Off-campus water still may contain lead

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Tuesday, February 10, 2009

Is your drinking water safe? If you are living off-campus, it might not be.

Though lead-free water is now available in all campus buildings and residences, some off-campus buildings – including the houses and apartments many students call home – may still contain lead-contaminated water.

Lead levels in Providence have “risen slightly” in recent years, said Clay Commons, senior environmental scientist for the Rhode Island Department of Health.

After discovering in 2006 that some water samples had lead levels higher than federal limits, Commons said, his department began a process of changing the chemical composition of treated water to lessen pipe corrosion. The treatment will reduce lead levels in the long term, but contributes to the current higher levels, he said.

Though Commons said there is no direct evidence of lead contamination in off-campus buildings, he added that there is no clear evidence that all residences are safe from contamination.

The problem of lead contamination in campus buildings was brought to the University’s attention in 2007, when three undergraduates examined lead levels in campus buildings as part of a class project.

Libby Delucia ’09, Matthew Wheeler ’09 and Megan Whelan ’09 found high levels of lead-contaminated water in several University buildings, The Herald reported in 2007.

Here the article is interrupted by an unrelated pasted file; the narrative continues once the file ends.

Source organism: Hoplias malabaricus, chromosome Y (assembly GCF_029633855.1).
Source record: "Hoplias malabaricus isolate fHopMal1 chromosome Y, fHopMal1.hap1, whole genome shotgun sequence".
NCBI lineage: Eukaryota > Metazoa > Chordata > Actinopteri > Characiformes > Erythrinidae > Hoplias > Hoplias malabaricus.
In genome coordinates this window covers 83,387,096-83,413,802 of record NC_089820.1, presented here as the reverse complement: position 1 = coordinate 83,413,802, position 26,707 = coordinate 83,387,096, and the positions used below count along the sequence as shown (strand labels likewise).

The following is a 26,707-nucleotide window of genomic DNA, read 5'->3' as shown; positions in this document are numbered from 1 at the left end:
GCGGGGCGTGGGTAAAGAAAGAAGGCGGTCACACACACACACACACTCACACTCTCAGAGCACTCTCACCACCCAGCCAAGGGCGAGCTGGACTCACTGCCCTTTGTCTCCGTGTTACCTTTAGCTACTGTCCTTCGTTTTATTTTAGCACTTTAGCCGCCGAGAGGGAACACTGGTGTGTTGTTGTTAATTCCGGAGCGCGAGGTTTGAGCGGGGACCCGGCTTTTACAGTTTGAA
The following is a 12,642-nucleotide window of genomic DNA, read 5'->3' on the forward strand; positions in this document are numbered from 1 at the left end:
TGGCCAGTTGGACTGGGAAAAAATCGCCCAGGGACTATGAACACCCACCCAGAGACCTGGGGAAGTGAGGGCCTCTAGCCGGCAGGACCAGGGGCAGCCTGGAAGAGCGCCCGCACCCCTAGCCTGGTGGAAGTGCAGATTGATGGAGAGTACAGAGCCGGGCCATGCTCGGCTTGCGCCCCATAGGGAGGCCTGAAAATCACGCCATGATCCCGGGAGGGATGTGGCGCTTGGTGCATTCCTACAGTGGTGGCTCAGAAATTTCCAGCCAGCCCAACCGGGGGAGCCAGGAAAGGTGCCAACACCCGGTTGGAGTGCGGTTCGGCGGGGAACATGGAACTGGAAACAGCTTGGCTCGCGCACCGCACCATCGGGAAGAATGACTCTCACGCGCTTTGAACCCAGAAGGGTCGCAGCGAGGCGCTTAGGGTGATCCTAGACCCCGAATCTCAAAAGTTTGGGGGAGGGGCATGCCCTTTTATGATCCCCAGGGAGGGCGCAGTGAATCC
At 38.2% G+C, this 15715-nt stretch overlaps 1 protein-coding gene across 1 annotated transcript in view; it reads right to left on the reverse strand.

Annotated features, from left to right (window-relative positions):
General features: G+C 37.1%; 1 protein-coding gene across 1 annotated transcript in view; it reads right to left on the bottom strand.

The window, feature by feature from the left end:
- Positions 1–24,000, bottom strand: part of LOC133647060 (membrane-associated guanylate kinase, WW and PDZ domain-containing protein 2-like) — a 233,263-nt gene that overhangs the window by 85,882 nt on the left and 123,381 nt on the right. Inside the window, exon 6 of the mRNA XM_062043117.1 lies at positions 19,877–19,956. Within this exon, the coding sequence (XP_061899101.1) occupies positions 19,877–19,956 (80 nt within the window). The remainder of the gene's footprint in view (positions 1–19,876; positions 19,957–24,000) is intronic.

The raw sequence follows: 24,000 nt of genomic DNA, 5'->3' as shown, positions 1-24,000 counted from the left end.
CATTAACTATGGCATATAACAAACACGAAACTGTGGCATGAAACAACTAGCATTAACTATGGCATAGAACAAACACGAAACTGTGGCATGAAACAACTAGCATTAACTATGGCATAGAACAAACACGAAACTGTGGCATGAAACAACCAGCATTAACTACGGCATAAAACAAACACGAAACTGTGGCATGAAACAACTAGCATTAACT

“Sampling lead in water is not required in most buildings, but after learning that two academic buildings tested above the (Environmental Protection Agency) action level, the University tested the water in all Brown buildings,” said Director of Environmental Health and Safety Stephen Morin. After collecting hundreds of samples and sending them to an independent laboratory for analysis, EHS discovered that 17 buildings exceeded the action level.

EHS alerted building occupants soon after receiving the results, Morin said. All buildings that exceeded the EPA’s action level were provided bottled water or water filters, he said, adding that these “initial steps” are “acceptable long-term solutions.”

Students living off-campus in University-owned housing are also safe from lead-contaminated water.

“All housing (has) been tested for lead levels,” said Gail Medbury, director of auxiliary housing. “Those with high levels of lead have been provided with a filter.”

But for those not living in University-owned housing, Morin said he recommends having running water sampled and using filters or drinking bottled water.

The only way to determine whether a household’s water is affected by higher than acceptable levels of lead is to send a sample to a qualified laboratory, which costs between $20 and $100, according to the EPA Web site.

Morin said individuals should take this step because “required sampling is limited and every building is different due to such factors as age of construction, type of water systems and type of solder used.”

He also suggested running cold water in the morning or after long periods of non-use to decrease the levels of lead in the water. “Only use cold water for drinking and cooking since hot water can have higher levels of lead.”

According to the EPA, lead found in water usually comes from the corrosion of pipes or solders in plumbing, with very new and very old plumbing systems at greatest risk of leaching lead.

The most common source of ingested or inhaled lead is paint and dust particles containing the metal, but lead in drinking water can contribute to an individual’s total exposure, according to the EPA. Lead remains in the body for a long period of time, and a significant buildup of the metal can cause acute and chronic health effects, including damage to the central nervous system, the liver and the kidneys.

Children are particularly vulnerable to over-exposure of lead, which can contribute to a range of physical and mental developmental delays.